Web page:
I Love You, Go Easy is an ambitious record not only in terms of its music, but also in the sense that it is about ambition. On another marital communiqué, “Now’s The Time”, Sproule makes an argument for getting out into the world, while “our folks don’t need us around”, to “give clean living a chance”. And from September, Sproule and Curreri are relocating to Berlin. The original Berlin, she clarifies. “There is a Berlin, Virginia. People keep thinking I’m moving further to the country. Which in a way I wish I was.”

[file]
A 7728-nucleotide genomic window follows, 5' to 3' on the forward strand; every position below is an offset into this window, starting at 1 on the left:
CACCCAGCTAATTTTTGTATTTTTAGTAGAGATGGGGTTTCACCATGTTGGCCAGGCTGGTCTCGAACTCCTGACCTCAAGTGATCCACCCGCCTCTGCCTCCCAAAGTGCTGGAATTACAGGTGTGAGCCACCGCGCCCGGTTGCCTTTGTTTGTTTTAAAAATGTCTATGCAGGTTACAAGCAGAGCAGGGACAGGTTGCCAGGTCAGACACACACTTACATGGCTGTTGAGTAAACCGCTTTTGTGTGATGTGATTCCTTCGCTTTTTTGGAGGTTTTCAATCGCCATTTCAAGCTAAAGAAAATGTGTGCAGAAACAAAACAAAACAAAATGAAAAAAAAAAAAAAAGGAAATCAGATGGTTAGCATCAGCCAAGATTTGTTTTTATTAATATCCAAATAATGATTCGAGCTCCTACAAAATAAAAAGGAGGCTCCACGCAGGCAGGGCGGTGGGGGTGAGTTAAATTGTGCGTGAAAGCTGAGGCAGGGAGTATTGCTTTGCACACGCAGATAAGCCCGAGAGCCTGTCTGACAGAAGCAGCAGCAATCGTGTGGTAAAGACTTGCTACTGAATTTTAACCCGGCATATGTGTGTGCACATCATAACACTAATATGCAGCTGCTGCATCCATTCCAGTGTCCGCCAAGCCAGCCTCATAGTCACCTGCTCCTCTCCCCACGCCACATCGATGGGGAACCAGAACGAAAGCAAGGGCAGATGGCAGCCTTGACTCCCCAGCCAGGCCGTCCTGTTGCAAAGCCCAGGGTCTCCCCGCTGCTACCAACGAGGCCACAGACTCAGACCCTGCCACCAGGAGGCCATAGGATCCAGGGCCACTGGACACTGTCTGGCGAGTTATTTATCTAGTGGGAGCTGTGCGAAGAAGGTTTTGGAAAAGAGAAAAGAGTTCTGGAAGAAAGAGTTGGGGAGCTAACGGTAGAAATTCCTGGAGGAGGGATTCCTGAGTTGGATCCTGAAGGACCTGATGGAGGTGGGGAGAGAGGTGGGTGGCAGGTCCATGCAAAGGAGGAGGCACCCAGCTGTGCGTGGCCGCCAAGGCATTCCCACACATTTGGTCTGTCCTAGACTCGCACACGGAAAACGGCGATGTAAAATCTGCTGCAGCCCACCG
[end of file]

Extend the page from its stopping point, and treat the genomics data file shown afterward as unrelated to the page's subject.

She twists uneasily. “We’re moving to make the most of what’s going on over here,” she says. Her career in Europe is taking off, and now requires her to spend nine months of the year there. Berlin is conveniently located between her fanbases in the Baltics and the UK, and, “for Europe”, is cheap.

“Paul has lived in New York and places, but he found the pace very fast. I haven’t really moved before. Neither of us personally really, really want to. It’s definitely a move for work.” She dutifully notes down the details of some books about her new home-to-be. “I think moving there 10 years ago would have been a little bit better, some kind of cultural heyday.” She cheers up. “But I think it’s still totally kickin’.”

‘I Love You, Go Easy’ is released by Tin Angel